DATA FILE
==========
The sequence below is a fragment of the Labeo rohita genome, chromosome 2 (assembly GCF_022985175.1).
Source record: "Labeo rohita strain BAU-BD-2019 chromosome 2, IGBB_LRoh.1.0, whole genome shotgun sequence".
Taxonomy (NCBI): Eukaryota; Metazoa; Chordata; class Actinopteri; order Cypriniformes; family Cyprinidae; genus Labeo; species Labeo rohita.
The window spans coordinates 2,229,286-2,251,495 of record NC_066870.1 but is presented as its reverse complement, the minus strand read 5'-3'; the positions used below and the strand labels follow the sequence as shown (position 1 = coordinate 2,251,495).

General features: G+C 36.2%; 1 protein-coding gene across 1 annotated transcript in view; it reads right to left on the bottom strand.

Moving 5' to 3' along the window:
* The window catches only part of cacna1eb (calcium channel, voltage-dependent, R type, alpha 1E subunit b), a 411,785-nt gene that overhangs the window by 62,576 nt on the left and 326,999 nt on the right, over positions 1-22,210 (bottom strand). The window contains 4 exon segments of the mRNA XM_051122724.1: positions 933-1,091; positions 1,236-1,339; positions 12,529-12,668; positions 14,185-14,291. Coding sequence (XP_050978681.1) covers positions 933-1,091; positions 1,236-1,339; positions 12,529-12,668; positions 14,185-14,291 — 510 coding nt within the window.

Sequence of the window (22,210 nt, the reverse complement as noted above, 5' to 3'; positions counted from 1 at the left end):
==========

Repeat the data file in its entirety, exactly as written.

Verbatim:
The sequence below is a fragment of the Labeo rohita genome, chromosome 2 (assembly GCF_022985175.1).
Source record: "Labeo rohita strain BAU-BD-2019 chromosome 2, IGBB_LRoh.1.0, whole genome shotgun sequence".
Taxonomy (NCBI): Eukaryota; Metazoa; Chordata; class Actinopteri; order Cypriniformes; family Cyprinidae; genus Labeo; species Labeo rohita.
The window spans coordinates 2,229,286-2,251,495 of record NC_066870.1 but is presented as its reverse complement, the minus strand read 5'-3'; the positions used below and the strand labels follow the sequence as shown (position 1 = coordinate 2,251,495).

General features: G+C 36.2%; 1 protein-coding gene across 1 annotated transcript in view; it reads right to left on the bottom strand.

Moving 5' to 3' along the window:
* The window catches only part of cacna1eb (calcium channel, voltage-dependent, R type, alpha 1E subunit b), a 411,785-nt gene that overhangs the window by 62,576 nt on the left and 326,999 nt on the right, over positions 1-22,210 (bottom strand). The window contains 4 exon segments of the mRNA XM_051122724.1: positions 933-1,091; positions 1,236-1,339; positions 12,529-12,668; positions 14,185-14,291. Coding sequence (XP_050978681.1) covers positions 933-1,091; positions 1,236-1,339; positions 12,529-12,668; positions 14,185-14,291 — 510 coding nt within the window.

Sequence of the window (22,210 nt, the reverse complement as noted above, 5' to 3'; positions counted from 1 at the left end):